The Control Mechanism of Dragging Others Down

Friday, May 16, 2014

At one time or another, probably we all have interacted with people who try to demotivate you, extinguish your enthusiasm, scare you, and drag you down. For the sake of simplicity, let's call them Down-Draggers.

A Down-Dragger is a person who constantly tells you that you better not do this or that because you will fail, something bad will happen, you will harm yourself, it's not in your best interest, it's too much of a risk, you will regret it afterwards, your accomplishments don't matter, you are not ready, you are not strong enough, you're not good enough, and so on, and so on, and so on.... By the way, I'm not talking about constructive feedback and genuine care for another person. I'm talking about fear mongering, lack of curiosity, manipulation, acting out your own unpleasant, unprocessed feelings, and narcissistically trying to meet your own needs by attempting to control another person. 

The psychological mechanism of "dragging others down" is often used by toxic parents, abusers, and manipulators. A Down-Dragger doesn't really care about your well-being. They may appear as caring and concerned, but they are actually conveying their control over you. They often are very narcissistic and insecure; sometimes they may even honestly believe in their delusion that they care and want to help. Some of them are really good at manipulating others to get what they need; they can be stunningly charming, charismatic, and likeable. Some of them use passive aggression (manipulation, guilt-tripping, shaming, saying what others want to hear, etc.), others don't even mind using direct force or threats (physical or sexual abuse, intimidation, etc.).

Your reach for greatness, for personal freedom, and for independence triggers in them (1) feelings of smallness, dependency, or inferiority, or (2) anxiety or even anger that their control over you is in jeopardy. Or both. However, they don't see it like that; they perceive it as if you are threatening them or hurting them. After all, they need you to take care of their emotional or even physical and financial needs, and they feel entitled to it. So, in their blurry eyes, you are the one who is acting unjustly and selfishly by genuinely taking care of your needs. Meanwhile, it's vice versa: they are the one who is acting in a narcissistic, insecure, immature, threatening, and hurtful manner. 

If you have been raised by controlling parents, you may be prone to getting involved in relationships where people drag you down and control you in numerous different ways, or you may have developed a tendency to treat others this way. Or both.

As always, the first step is awareness. It took me quite a while to become fully aware of these dynamics in my relationships and to understand how it came about. Then I was able to slowly change it.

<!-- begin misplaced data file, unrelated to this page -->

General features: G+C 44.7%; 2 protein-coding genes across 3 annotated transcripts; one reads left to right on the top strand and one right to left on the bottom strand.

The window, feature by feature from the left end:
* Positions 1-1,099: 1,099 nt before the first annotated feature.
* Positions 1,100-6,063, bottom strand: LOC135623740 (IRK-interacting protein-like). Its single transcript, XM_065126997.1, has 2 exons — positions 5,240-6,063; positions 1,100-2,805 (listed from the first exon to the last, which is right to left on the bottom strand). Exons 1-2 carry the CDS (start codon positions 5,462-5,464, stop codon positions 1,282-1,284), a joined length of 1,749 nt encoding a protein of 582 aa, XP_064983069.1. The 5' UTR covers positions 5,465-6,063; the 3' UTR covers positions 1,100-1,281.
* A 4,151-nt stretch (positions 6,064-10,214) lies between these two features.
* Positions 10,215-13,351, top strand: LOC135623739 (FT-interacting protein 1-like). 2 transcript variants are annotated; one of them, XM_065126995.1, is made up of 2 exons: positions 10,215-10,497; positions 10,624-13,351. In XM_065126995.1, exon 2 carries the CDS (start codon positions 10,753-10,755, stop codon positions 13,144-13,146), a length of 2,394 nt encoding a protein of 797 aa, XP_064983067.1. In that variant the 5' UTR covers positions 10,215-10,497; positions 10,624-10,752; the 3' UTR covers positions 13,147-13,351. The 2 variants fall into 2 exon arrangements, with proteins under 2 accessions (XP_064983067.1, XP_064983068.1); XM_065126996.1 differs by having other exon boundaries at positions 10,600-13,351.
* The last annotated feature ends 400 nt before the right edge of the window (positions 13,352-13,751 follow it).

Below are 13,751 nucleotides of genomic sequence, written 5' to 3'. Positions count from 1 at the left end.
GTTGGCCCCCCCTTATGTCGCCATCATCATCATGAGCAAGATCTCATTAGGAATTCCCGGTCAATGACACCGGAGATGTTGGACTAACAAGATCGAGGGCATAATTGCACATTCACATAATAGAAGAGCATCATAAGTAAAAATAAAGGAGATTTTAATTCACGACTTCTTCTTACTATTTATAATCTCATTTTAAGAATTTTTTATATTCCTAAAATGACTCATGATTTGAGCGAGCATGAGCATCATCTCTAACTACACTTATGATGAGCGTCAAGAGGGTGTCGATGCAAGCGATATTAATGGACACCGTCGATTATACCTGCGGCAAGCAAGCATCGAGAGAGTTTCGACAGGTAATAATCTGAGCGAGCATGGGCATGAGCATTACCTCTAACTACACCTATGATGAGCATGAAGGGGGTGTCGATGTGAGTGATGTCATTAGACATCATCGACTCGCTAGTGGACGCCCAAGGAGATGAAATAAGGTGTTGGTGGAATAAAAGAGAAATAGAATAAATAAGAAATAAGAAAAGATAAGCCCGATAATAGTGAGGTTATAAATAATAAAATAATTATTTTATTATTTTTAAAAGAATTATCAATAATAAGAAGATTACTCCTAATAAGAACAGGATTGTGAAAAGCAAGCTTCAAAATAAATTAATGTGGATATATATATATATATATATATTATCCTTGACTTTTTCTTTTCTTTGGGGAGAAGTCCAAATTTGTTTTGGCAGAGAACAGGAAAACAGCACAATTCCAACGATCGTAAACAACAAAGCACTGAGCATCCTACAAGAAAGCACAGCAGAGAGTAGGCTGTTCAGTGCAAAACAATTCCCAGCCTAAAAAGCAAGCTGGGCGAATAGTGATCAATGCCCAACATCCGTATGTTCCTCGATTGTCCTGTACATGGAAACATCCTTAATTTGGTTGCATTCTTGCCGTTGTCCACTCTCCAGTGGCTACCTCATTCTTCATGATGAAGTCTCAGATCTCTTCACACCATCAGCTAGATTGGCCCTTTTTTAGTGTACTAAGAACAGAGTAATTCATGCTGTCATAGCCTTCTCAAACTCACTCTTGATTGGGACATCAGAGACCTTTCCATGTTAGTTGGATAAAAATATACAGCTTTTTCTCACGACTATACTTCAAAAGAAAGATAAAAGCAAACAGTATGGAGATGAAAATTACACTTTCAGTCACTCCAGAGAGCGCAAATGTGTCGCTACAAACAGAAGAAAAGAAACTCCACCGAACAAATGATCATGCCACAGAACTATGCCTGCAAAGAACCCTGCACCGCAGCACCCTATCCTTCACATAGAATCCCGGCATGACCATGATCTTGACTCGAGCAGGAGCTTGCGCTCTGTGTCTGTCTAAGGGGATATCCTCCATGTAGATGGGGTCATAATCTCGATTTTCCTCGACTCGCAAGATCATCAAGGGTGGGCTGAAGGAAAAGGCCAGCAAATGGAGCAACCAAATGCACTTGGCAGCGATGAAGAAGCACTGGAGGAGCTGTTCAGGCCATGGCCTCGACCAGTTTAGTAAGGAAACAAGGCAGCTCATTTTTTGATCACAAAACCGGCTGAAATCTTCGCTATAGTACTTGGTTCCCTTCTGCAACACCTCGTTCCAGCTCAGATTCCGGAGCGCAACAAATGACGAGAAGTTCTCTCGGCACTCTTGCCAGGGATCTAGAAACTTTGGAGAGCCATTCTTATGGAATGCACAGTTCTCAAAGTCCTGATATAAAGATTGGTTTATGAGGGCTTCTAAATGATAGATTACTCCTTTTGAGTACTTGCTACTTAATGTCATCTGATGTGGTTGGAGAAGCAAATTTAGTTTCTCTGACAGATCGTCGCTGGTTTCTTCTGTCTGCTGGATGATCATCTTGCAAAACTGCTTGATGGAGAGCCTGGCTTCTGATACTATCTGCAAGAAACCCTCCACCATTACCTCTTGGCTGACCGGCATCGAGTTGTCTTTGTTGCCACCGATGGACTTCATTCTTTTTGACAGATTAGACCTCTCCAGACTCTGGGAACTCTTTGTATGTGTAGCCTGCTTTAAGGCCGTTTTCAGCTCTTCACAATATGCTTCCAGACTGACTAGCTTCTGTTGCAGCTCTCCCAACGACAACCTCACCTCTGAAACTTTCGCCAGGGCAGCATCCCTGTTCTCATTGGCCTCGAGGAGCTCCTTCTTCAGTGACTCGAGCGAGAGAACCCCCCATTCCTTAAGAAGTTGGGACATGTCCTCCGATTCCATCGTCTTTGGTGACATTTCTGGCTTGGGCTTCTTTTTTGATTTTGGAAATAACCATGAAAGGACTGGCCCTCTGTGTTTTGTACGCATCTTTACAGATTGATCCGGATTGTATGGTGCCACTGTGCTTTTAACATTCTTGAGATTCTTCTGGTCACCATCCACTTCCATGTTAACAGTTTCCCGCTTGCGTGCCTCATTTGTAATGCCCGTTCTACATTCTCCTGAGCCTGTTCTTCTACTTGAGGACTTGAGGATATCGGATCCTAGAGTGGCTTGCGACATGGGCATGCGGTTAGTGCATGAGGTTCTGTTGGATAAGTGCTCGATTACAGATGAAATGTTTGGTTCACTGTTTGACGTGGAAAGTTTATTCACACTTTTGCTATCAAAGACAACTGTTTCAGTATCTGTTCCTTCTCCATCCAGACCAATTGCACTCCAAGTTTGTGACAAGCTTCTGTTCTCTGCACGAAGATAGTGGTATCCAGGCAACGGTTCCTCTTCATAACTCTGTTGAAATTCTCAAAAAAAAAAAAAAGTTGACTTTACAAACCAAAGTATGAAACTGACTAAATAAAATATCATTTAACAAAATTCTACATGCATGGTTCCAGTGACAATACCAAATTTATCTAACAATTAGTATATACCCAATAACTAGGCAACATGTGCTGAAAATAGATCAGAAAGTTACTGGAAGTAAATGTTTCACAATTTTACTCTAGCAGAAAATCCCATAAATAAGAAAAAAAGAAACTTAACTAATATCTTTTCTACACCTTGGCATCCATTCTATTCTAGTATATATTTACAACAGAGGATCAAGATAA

The topic of control in relationships will continue in the future articles, so stay tuned!

Have an uplifting day,
Darius


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4 comments

  1. Hi Darius
    Nice post. It's crazy how so many survivors of dysfunctional families are actually "comfortable" with people who drag the down. This was something that I became profoundly aware of in the beginning of my own healing process. Looking back I see that it was part of the brainwashing I suffered myself in my own family ~ my mother especially taught me by her actions that if I was going to survive I better see things and do things her way. By the time I was an adult, this was the way I survived; by making sure that even my thoughts were aligned with others whom I falsely perceived as "more powerful" than I was therefore I believed it was safer to listen to those people. So grateful for my freedom from that dysfunction today!
    hugs, Darlene

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  2. Why whole bloody family is like this!

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  3. Hi Darius, do you know about the Pete Walker work?. Is quite interesting; he writes about how we get traumatized by our parents and how, in our adult life, external events trigger the emotional state of the fearful and abandoned child. He call them emotional flashbacks. I think he make a good job describing how these dynamics of being traumatized occurs in the daily life (i.e. someone shouts at you, you get trigger by that and then get lost in the emotional flashback where the inner critic starts "talking",...) and how to deal with them.

    I started reading his articles in his website and now I have bought his recent book "Complex PTSD". Very interesting, I think it mirrors very good the daily experiences of being traumatized,

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  4. Hi Darlene, yes, sadly many people grow up in this kind of environment and learn to put up with this kind of treatment....

    Anonymous, I know what you mean -- plenty of parents raise their children in a very unhealthy an controlling atmosphere.

    Hi paseosinperro, I haven't read any of P. Walker's work, but based on what you wrote here, I strongly believe this to be the case too.

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